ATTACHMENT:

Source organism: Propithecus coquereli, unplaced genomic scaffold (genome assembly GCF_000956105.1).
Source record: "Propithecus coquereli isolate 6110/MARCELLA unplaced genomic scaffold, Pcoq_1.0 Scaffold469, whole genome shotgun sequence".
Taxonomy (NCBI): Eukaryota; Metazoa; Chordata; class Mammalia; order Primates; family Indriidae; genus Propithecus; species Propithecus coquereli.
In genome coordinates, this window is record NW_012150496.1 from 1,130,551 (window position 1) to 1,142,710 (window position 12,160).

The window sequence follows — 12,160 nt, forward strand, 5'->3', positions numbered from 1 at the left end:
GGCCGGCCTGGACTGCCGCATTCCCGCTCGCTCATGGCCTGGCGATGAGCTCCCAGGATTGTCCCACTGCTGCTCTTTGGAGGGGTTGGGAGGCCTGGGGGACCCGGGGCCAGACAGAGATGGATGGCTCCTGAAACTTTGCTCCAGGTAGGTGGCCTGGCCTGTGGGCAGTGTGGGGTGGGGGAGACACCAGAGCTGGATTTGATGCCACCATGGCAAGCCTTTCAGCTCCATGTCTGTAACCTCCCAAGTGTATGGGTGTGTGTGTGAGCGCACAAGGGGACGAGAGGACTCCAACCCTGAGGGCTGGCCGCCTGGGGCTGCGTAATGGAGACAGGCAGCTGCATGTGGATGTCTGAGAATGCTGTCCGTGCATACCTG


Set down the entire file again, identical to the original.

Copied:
Source organism: Propithecus coquereli, unplaced genomic scaffold (genome assembly GCF_000956105.1).
Source record: "Propithecus coquereli isolate 6110/MARCELLA unplaced genomic scaffold, Pcoq_1.0 Scaffold469, whole genome shotgun sequence".
Taxonomy (NCBI): Eukaryota; Metazoa; Chordata; class Mammalia; order Primates; family Indriidae; genus Propithecus; species Propithecus coquereli.
In genome coordinates, this window is record NW_012150496.1 from 1,130,551 (window position 1) to 1,142,710 (window position 12,160).

The window sequence follows — 12,160 nt, forward strand, 5'->3', positions numbered from 1 at the left end:
GGCCGGCCTGGACTGCCGCATTCCCGCTCGCTCATGGCCTGGCGATGAGCTCCCAGGATTGTCCCACTGCTGCTCTTTGGAGGGGTTGGGAGGCCTGGGGGACCCGGGGCCAGACAGAGATGGATGGCTCCTGAAACTTTGCTCCAGGTAGGTGGCCTGGCCTGTGGGCAGTGTGGGGTGGGGGAGACACCAGAGCTGGATTTGATGCCACCATGGCAAGCCTTTCAGCTCCATGTCTGTAACCTCCCAAGTGTATGGGTGTGTGTGTGAGCGCACAAGGGGACGAGAGGACTCCAACCCTGAGGGCTGGCCGCCTGGGGCTGCGTAATGGAGACAGGCAGCTGCATGTGGATGTCTGAGAATGCTGTCCGTGCATACCTG